Suicide is a desperate cry for help for a person whose life circumstances have led to such deep pain that they see no other option. There are often clues or warning signs that indicate an individual is considering suicide. Recognizing these warning signs is the key to prevention.
- Threatens to end his or her life
- Implies that he or she will not be around in the future
- Gives away prized personal possessions
- Has purchased or acquired a rope or gun
- Exhibits extreme self-dissatisfaction which is often due to loss ( of a loved one, employment, health and or money)
- Has accumulated a large supply of pills
- Exhibits personality and behavior changes
- Falls into periods of deep depression
- No longer cares about school, work or social activities
- Talks a lot about death, dying and life after death possibilities
- Shows a marked lack of energy or enthusiasm
- Isolates him/herself from friends and family
It is important to understand that most suicidal individuals do give clues to others about how they feel prior to taking action. It is not uncommon, however, for someone who is suicidal to suddenly appear to be feeling better just before they make an attempt. This is often due to the fact that they have a plan and are feeling more hopeful that they will soon be free of emotional pain.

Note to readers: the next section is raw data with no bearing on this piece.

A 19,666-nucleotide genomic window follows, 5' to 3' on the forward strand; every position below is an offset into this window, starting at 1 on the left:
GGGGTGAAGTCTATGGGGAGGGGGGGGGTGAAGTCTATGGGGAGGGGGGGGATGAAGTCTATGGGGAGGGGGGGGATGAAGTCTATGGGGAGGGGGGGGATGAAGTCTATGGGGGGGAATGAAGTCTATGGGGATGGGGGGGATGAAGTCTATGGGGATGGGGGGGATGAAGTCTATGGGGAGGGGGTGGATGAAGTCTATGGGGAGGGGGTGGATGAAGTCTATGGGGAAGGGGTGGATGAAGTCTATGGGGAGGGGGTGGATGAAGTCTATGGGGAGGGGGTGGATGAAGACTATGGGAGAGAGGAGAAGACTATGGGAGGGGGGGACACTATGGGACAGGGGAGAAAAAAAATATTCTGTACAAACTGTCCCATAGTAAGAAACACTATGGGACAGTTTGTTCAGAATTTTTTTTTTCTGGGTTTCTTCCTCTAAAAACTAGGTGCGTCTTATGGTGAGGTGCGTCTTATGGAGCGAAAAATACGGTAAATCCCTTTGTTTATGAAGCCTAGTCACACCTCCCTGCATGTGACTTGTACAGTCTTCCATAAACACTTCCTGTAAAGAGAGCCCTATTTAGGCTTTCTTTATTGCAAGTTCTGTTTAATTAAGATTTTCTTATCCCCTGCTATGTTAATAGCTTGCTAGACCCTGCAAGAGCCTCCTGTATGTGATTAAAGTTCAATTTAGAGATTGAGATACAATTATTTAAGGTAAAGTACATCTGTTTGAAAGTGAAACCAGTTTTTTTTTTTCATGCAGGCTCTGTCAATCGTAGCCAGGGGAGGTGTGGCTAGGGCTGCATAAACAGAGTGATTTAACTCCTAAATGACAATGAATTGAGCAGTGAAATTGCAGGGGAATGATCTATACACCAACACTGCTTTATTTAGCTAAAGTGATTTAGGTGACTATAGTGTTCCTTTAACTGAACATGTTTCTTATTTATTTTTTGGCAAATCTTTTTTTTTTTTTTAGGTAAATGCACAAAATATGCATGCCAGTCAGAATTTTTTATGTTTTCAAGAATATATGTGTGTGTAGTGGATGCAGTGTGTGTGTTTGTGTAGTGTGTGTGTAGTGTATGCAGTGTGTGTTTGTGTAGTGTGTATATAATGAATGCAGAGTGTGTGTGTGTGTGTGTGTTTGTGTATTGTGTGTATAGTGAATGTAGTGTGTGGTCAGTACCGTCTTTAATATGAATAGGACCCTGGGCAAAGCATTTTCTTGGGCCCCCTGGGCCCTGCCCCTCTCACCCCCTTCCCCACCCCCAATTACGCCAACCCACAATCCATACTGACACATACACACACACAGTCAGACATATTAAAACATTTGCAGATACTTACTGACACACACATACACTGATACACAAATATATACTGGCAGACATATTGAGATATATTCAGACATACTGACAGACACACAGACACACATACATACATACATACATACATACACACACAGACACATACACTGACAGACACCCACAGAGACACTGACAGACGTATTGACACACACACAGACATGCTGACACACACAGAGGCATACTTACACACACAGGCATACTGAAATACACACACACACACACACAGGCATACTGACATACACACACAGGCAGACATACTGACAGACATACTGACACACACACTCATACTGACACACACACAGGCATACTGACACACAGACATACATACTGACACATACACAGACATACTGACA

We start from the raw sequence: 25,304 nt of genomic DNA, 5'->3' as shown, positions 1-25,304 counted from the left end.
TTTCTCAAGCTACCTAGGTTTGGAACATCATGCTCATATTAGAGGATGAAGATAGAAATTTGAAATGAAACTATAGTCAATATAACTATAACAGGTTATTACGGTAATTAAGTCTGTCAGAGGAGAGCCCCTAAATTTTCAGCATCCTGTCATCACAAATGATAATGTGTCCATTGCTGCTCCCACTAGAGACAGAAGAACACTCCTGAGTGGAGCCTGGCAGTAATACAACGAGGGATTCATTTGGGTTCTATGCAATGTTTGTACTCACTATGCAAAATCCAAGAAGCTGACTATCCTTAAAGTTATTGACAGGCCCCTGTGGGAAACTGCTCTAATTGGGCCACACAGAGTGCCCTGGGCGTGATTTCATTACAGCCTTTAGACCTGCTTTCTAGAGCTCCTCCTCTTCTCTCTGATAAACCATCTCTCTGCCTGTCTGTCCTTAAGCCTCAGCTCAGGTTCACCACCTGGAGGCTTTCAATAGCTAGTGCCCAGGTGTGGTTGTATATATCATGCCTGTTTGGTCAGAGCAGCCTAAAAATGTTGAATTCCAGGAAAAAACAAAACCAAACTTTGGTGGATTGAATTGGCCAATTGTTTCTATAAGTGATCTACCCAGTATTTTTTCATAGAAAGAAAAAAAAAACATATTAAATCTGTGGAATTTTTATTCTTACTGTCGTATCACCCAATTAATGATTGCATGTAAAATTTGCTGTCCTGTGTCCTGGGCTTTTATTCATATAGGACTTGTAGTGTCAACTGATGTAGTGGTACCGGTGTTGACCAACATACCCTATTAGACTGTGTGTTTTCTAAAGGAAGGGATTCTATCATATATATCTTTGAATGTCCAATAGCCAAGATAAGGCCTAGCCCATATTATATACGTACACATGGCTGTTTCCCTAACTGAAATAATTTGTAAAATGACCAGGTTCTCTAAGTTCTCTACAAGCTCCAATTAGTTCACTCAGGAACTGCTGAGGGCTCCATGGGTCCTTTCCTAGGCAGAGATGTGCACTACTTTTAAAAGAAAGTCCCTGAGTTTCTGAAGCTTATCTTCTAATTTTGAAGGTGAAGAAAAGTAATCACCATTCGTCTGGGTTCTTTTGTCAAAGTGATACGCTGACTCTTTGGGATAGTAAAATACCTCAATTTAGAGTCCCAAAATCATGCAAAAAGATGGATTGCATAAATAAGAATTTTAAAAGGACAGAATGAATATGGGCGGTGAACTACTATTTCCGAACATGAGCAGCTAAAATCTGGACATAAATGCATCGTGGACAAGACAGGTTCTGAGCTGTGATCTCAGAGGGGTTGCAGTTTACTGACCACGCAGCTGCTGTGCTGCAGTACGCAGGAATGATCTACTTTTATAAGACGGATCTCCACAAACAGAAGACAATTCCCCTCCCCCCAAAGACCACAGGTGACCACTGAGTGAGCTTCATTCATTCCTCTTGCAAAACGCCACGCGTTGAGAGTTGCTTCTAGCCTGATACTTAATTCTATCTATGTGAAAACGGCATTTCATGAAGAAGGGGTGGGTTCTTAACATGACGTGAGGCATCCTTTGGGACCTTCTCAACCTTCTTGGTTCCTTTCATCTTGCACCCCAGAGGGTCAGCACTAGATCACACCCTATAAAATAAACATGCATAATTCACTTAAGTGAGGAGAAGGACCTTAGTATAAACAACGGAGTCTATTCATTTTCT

WHAT CAN YOU DO?
- Listen – showing you care can make the difference between a person attempting suicide or seeking help
- Learn to recognize the subtle clues and warning signs of the troubled individual. When you suspect someone is suicidal, contact an expert who can provide practical, knowledgeable aid.
( resources in Santa Barbara are listed below)
- Help the person to see that they are in crisis and that their feelings are temporary and will subside and heal with psychological help
- If you suspect someone is suicidal don’t be afraid to talk about it. The clues that you may be seeing or hearing are often an unconscious invitation for you to help. Most suicidal people have opposing feelings about dying. Ask the person about their feelings and share the changes or clues that you have noticed. Let the person know that you want to help.
SANTA BARBARA RESOURCES
24-hour Helpline, Santa Barbara Family Service Agency
(805) 692-4011 or 211
Santa Barbara County Emergency Psychiatric Evaluation Team
Santa Barbara City College Personal Counselors
(805) 965-0581 x2298
M-Th 8am-6pm, W 8-7, F 8am-3pm